In August, 2013, Governor Jerry Brown signed into law AB1266 and in doing so, made California the first state in the nation to enshrine key rights for transgender K-12 students in state law.
AB1266 required public schools to allow transgender students access to whichever restroom and locker room they wanted.
Now, transgender students are once again forced to watch as their civil and human rights are debated on a national level. However, the controversial transgender case that originated in Texas, Gloucester County School Board v. GG, pending before the U.S. Supreme Court may not only be about civil rights, it could be about much more.
Almost immediately upon taking office, it appeared Attorney General, Jeff Sessions conspired with the newly appointed Secretary of Education, Betsy DeVos and rescinded a directive issued by President Obama last spring. The directive confirmed the federal government’s position regarding transgender students at public schools as having the right to be treated according to their gender identity, not their gender at birth.
Although Obama’s “Dear Colleague” letter was not encoded in law, it carried the weight of the presidency and offered consequences for non-compliance. Such letters from the U.S. Department of Education were historically issued to help clarify complex areas of federal law, especially as it relates to spending and accounting; however, due to un-precedent stonewalling by congressional Republicans during the Obama administration, such “Dear Colleague” letters were used more often to address controversial issues and pushed hard for immediate changes. Such letters are also referred to as “significant guidance documents.”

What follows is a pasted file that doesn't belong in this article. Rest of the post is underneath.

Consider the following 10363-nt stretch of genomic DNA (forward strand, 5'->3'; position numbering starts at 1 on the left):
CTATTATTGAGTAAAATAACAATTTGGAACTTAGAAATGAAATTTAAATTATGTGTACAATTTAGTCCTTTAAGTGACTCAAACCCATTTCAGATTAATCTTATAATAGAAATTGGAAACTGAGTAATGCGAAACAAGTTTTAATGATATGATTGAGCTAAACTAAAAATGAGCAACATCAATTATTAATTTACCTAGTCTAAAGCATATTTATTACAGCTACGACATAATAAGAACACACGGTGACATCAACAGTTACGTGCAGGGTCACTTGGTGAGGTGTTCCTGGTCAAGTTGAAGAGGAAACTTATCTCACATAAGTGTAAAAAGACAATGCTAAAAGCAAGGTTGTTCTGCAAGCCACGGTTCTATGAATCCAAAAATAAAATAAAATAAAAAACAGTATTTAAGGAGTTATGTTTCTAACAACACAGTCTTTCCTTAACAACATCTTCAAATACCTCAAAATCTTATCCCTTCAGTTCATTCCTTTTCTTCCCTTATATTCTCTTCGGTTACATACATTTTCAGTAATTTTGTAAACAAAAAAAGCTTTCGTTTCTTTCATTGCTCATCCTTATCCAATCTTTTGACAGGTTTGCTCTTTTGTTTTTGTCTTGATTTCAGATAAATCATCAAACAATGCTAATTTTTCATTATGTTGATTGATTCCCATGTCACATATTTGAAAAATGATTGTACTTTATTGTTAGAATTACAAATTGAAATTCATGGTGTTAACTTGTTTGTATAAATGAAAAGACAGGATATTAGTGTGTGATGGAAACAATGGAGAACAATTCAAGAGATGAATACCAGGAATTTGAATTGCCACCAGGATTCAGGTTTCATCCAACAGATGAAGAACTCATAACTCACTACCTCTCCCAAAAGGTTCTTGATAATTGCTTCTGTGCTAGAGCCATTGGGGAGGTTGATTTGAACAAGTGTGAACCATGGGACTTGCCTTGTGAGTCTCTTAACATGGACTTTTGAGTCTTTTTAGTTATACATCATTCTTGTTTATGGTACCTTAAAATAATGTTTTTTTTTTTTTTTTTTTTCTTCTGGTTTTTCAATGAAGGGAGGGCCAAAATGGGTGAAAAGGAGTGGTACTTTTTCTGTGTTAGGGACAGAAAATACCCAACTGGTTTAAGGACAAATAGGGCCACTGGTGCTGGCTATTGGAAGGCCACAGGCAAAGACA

Similar to a president’s use of executive orders, “significant guidance documents” have been used across the board whether in regards to education, the environment or health care. Historically, both Democratic and Republican administrations have used them, Republicans were highly critical of their use during the Obama administration; but fully embrace their use by President Trump.
Experts believe the transgender case now before the Supreme Court may ultimately define two important issues. Firstly, whether Title IX only applies to the sex of a student and not his/her sexual identity which to many observers would appear contrary to the spirit of civil rights; and secondly, what limits, if any, should be applied to non-regulatory federal guidance or “significant guidance documents.”
Gloucester County School Board v. GG involves a high school student who, during the 2013-14 school year, was diagnosed with gender dysphoria. The student subsequently obtained permission from the school’s principal to use the boy’s restroom during the 2014-15 school. Several residents in the county demanded that the student be barred from doing so. A lawsuit pursued and has made its way through the judicial system to the U.S. Supreme Court.
Due to the mandates outlined in California’s AB1266, whatever the Supreme Court ultimately rules in Gloucester County School Board v. GG case, it is expected to have no impact on the state’s students or school districts.
The Voice/Black Voice News will continue to follow this story.